The most powerful storm in the country's recorded history barrelled into Fiji's main island of Viti Levu and neighbouring smaller islands late on Saturday, destroying entire villages, flooding low-lying areas, and wiping out crops.
Government spokesman Ewan Perrin told Morning Report the island of Koro appeared to have taken a direct hit, with eight bodies found there yesterday.
Mr Perrin said 2000 families lived on the island "and it has been pretty much flattened. There are very few buildings left".
Two vessels carrying medical aid, food and water were expected to arrive at Koro this morning, he said.
More than 8000 people remain in hundreds of evacuation centres throughout the Fijian islands, and thousands throughout the 300 islands of the archipelago would be displaced for months, he said.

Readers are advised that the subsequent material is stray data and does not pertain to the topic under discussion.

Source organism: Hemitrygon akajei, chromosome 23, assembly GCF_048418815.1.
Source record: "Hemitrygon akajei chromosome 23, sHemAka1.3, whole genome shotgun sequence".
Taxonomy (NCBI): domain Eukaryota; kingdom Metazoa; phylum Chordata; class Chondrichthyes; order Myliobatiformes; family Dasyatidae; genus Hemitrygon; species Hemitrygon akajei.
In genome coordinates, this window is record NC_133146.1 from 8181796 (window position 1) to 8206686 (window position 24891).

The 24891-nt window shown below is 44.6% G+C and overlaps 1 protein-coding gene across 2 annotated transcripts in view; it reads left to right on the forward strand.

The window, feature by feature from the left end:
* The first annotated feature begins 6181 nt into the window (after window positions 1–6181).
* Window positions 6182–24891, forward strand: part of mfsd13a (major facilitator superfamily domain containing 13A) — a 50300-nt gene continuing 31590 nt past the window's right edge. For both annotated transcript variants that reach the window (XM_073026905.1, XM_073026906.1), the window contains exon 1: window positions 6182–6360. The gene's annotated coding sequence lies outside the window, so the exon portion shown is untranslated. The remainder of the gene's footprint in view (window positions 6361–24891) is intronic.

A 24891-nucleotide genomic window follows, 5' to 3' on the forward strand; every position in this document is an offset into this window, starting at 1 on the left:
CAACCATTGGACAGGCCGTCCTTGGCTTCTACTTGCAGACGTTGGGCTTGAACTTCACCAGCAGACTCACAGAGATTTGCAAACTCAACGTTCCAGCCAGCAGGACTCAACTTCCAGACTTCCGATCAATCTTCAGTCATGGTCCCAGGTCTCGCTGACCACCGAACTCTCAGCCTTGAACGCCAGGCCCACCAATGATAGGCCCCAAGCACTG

As well, the death toll was expected to continue rising.
Radio New Zealand International reporter Alex Perrotet, who is in Nadi, said a water shortage and shelter were the most pressing concerns as Fijians started to rebuild their homes.
Water tankers were deployed during the recent droughts and people were again having to collect rain water in buckets.
"We were told that those tanks would be used and reused for emergency situations. We haven't seen or heard any word about whether they've been deployed yet," he said.
"People would be seriously after those things but they're also calling just for tarpaulins, just to be able to build some temporary shelters."
Perrotet said the effects of the cyclone further north and west in Fiji was likely to be more serious.
However, the cyclone had not dented the big-heartedness of Fijians, who were still offering hospitality to strangers.